Paralyzed and Divided Undergovernance

AuthorKent Roach
74 |
Paralyzed and Divided
As discussed in the last chapter, Canadian police are subject to more aer-the-
fact accountability than ever. At the same time, police misconduct persists
and is increasingly captured by cameras. One explanation for repetitive acts
of overpolicing and underprotection is that police are too oen le to govern
themselves without clear or rm political direction. e police defend self-
governance on the basis that they are independent from political direction
in all operational matters. ey rely on legal arguments and their expertise to
fend o what they claim is “political interference.” Nevertheless, as SusanEng,
a former chair of the Toronto Police Services Board, has aptly noted, the
police do not listen to all equally because “the police subculture makes a dis-
tinction between the people they serve and the trouble- makers — the people
they do things for and the people they do things to.
Politicians have much to lose when they take on the police. Pierre Tru-
deau was able to recover from widespread RCMP illegalities in the wake of
the  October Crisis and the run-up to the  Montreal Olympics with
exaggerated claims that politicians in a democracy should neither know about
nor direct police operations. His son, Justin Trudeau, took a similar approach
when he argued, “we are not the kind of country where politicians get to
tell the police what to do in operational matters when asked to respond to
nation-wide protests of the Coastal GasLink pipeline in . In February
, he similarly argued that “it is not the place of the government or the pol-
iticians to give directives or orders to the police services. ey do their work
independently” in response to the occupation of Ottawa by those protesting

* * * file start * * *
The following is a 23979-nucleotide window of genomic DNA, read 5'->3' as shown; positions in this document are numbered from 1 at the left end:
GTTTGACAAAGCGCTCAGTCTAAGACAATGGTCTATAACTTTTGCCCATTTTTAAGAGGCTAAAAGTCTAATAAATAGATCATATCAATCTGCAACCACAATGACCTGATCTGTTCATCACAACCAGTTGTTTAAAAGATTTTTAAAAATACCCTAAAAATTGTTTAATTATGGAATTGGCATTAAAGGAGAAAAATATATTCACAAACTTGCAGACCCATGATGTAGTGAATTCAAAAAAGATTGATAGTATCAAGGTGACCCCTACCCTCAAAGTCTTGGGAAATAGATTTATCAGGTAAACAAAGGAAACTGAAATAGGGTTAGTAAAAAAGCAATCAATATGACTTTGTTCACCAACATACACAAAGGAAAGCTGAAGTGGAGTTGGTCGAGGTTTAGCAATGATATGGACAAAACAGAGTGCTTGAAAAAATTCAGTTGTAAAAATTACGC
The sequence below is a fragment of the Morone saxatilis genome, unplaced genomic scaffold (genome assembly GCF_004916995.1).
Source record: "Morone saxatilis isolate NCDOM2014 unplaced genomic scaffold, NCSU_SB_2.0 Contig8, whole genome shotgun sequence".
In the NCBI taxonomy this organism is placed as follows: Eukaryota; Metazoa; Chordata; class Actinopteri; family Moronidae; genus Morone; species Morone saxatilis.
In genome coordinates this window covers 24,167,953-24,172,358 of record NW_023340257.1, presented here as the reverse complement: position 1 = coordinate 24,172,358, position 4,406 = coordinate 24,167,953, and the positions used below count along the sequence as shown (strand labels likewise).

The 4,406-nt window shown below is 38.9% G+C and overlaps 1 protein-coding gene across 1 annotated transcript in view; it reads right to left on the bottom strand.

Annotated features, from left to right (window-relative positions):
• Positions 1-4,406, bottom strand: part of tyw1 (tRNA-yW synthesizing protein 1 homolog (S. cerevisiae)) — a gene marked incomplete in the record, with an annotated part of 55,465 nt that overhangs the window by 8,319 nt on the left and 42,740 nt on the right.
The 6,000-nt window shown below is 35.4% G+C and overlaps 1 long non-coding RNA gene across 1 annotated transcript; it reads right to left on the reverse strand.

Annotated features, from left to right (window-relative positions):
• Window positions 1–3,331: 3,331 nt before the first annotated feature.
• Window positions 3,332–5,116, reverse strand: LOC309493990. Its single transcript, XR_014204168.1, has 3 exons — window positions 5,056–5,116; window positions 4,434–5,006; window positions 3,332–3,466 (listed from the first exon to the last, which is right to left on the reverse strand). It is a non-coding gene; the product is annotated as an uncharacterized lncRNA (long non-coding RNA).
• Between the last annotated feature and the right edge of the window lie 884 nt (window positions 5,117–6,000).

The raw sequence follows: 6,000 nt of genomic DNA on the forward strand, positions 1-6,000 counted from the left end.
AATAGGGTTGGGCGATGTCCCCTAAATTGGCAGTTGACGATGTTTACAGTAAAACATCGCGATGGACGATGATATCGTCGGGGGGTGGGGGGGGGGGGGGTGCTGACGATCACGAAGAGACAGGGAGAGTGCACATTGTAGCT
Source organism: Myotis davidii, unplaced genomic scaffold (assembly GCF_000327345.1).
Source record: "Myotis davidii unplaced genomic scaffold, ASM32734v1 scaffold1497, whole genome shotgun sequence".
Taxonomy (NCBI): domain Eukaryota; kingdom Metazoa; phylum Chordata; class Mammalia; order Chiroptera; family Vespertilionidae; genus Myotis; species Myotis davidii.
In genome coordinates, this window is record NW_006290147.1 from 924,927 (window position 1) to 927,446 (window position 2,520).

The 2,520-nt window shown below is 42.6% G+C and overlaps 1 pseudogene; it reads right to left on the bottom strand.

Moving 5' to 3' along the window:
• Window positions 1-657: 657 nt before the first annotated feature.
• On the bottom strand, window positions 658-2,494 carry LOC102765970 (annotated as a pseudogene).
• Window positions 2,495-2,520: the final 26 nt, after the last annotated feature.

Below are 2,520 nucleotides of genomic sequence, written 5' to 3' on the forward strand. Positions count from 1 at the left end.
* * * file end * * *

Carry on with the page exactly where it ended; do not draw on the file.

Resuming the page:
Paralyzed and Divided Undergoernance | 75
pandemic restrictions. In contrast, John Sewell was a one-term mayor of
Toronto in large part because he wanted to take responsibility for policing
policies. Canadian politicians have emulated Pierre and Justin Trudeau rather
than John Sewell. Hence, “few politicians have been willing to pay the polit-
ical price for challenging police budgets.” Susan Eng wrote this in , but
her comments are still true today even in light of police defunding demands.
Forty years aer the McDonald Commission on RCMP illegalities rejected
Pierre Trudeau’s exaggerated claims of police independence, the proper and
limited ambit of police independence from government direction remains
uncodied in the Royal Canadian Mounted Police Act and many other police
acts. It is more broadly dened in other policing laws to cover “operational”
and “day-to-day” matters. Both the police and elected ocials appear to like
allowing the police to assume responsibility for operational or day-to-day mat-
ters. Such a state of aairs gives the police more autonomy. It also allows elected
ocials to escape responsibility for policing policies, which will almost always
oend someone. e result is well captured in what one Canadian police chief
told two leading scholars of police governance, “Unless I’m looney, I’m okay”
with the police board that is supposed to govern his police service and be his
boss. Another Canadian police leader discussed the possibility of giving polit-
icians “both barrels to the chest” by going to the media and claiming political
interference. ese comments, including the violent imagery in the last com-
ment, sum up Canada’s dangerous democratic decit in policing one that
essentially allows the police to govern themselves.
Another factor that contributes to the undergovernance of the Canadian
police is divided jurisdiction over all forms of policing. e provinces enact
policing acts. ey set and enforce adequacy standards, whereas local police
boards establish police policies and local councils approve police budgets.
When the now-retired mayors of both Calgary and Edmonton showed
some attraction to policing innovations in , Alberta’s minister of justice
sternly warned them that the province could intervene and even take over city
policing if reallocation of dwindling revenues led to a breach of provincial
adequacy standards. When Toronto City Council tried to inuence the poli-
cies of the Toronto police in June , it had to ask the province to give them
powers to review line budget items in the more than  billion a year that it
provides to the Toronto police. It also unsuccessfully asked the province to
remove the ability of the police to appeal cuts to their budget to the province.
Other than in Quebec, New Brunswick, and Prince Edward Island, Can-
adian local councils lack the power to make direct changes to policing policies.

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